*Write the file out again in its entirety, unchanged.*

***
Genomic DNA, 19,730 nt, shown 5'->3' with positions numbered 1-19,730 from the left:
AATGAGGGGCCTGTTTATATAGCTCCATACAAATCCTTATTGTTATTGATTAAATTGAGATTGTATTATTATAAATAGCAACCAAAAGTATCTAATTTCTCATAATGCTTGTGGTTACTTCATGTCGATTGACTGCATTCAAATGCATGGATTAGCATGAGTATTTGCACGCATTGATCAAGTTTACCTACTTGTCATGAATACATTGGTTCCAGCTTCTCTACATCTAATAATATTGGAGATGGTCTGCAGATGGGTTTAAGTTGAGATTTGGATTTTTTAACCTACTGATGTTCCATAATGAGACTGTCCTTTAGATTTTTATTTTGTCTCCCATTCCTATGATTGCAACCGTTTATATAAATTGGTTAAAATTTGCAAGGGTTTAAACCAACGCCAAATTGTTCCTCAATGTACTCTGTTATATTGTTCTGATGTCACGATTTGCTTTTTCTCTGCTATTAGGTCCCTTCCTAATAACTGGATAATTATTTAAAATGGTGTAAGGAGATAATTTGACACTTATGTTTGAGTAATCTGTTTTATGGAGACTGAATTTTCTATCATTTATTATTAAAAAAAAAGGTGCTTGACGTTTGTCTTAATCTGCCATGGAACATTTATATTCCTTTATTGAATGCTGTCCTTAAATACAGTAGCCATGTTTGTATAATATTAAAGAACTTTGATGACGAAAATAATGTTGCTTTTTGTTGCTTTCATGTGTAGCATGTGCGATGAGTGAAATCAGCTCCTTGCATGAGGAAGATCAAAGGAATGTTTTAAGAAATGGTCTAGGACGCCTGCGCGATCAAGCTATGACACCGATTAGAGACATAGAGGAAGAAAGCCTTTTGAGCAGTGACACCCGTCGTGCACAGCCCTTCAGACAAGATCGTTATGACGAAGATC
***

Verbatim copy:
Genomic DNA, 19,730 nt, shown 5'->3' with positions numbered 1-19,730 from the left:
AATGAGGGGCCTGTTTATATAGCTCCATACAAATCCTTATTGTTATTGATTAAATTGAGATTGTATTATTATAAATAGCAACCAAAAGTATCTAATTTCTCATAATGCTTGTGGTTACTTCATGTCGATTGACTGCATTCAAATGCATGGATTAGCATGAGTATTTGCACGCATTGATCAAGTTTACCTACTTGTCATGAATACATTGGTTCCAGCTTCTCTACATCTAATAATATTGGAGATGGTCTGCAGATGGGTTTAAGTTGAGATTTGGATTTTTTAACCTACTGATGTTCCATAATGAGACTGTCCTTTAGATTTTTATTTTGTCTCCCATTCCTATGATTGCAACCGTTTATATAAATTGGTTAAAATTTGCAAGGGTTTAAACCAACGCCAAATTGTTCCTCAATGTACTCTGTTATATTGTTCTGATGTCACGATTTGCTTTTTCTCTGCTATTAGGTCCCTTCCTAATAACTGGATAATTATTTAAAATGGTGTAAGGAGATAATTTGACACTTATGTTTGAGTAATCTGTTTTATGGAGACTGAATTTTCTATCATTTATTATTAAAAAAAAAGGTGCTTGACGTTTGTCTTAATCTGCCATGGAACATTTATATTCCTTTATTGAATGCTGTCCTTAAATACAGTAGCCATGTTTGTATAATATTAAAGAACTTTGATGACGAAAATAATGTTGCTTTTTGTTGCTTTCATGTGTAGCATGTGCGATGAGTGAAATCAGCTCCTTGCATGAGGAAGATCAAAGGAATGTTTTAAGAAATGGTCTAGGACGCCTGCGCGATCAAGCTATGACACCGATTAGAGACATAGAGGAAGAAAGCCTTTTGAGCAGTGACACCCGTCGTGCACAGCCCTTCAGACAAGATCGTTATGACGAAGATC